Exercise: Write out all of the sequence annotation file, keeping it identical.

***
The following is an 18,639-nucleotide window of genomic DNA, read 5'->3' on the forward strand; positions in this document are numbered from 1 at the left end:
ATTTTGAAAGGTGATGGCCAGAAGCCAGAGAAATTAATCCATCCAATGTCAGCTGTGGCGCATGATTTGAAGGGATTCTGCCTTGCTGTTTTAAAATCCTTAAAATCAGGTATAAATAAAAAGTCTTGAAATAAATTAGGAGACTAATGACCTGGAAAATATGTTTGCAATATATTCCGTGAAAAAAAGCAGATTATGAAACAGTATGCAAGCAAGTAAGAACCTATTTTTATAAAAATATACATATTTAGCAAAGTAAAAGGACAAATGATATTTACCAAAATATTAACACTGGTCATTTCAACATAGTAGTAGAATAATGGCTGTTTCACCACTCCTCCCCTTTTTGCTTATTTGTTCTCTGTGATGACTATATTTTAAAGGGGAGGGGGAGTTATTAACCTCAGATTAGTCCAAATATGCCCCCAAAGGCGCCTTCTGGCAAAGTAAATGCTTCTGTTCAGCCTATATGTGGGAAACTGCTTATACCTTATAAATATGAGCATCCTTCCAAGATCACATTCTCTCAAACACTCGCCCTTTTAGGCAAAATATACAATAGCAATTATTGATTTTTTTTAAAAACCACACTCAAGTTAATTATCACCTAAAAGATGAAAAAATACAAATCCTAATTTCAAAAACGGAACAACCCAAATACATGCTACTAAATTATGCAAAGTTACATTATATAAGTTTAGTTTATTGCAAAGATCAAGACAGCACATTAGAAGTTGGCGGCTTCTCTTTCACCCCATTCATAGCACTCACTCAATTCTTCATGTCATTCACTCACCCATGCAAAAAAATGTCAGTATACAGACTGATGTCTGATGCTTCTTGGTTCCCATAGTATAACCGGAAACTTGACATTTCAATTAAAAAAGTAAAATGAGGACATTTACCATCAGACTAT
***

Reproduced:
The following is an 18,639-nucleotide window of genomic DNA, read 5'->3' on the forward strand; positions in this document are numbered from 1 at the left end:
ATTTTGAAAGGTGATGGCCAGAAGCCAGAGAAATTAATCCATCCAATGTCAGCTGTGGCGCATGATTTGAAGGGATTCTGCCTTGCTGTTTTAAAATCCTTAAAATCAGGTATAAATAAAAAGTCTTGAAATAAATTAGGAGACTAATGACCTGGAAAATATGTTTGCAATATATTCCGTGAAAAAAAGCAGATTATGAAACAGTATGCAAGCAAGTAAGAACCTATTTTTATAAAAATATACATATTTAGCAAAGTAAAAGGACAAATGATATTTACCAAAATATTAACACTGGTCATTTCAACATAGTAGTAGAATAATGGCTGTTTCACCACTCCTCCCCTTTTTGCTTATTTGTTCTCTGTGATGACTATATTTTAAAGGGGAGGGGGAGTTATTAACCTCAGATTAGTCCAAATATGCCCCCAAAGGCGCCTTCTGGCAAAGTAAATGCTTCTGTTCAGCCTATATGTGGGAAACTGCTTATACCTTATAAATATGAGCATCCTTCCAAGATCACATTCTCTCAAACACTCGCCCTTTTAGGCAAAATATACAATAGCAATTATTGATTTTTTTTAAAAACCACACTCAAGTTAATTATCACCTAAAAGATGAAAAAATACAAATCCTAATTTCAAAAACGGAACAACCCAAATACATGCTACTAAATTATGCAAAGTTACATTATATAAGTTTAGTTTATTGCAAAGATCAAGACAGCACATTAGAAGTTGGCGGCTTCTCTTTCACCCCATTCATAGCACTCACTCAATTCTTCATGTCATTCACTCACCCATGCAAAAAAATGTCAGTATACAGACTGATGTCTGATGCTTCTTGGTTCCCATAGTATAACCGGAAACTTGACATTTCAATTAAAAAAGTAAAATGAGGACATTTACCATCAGACTAT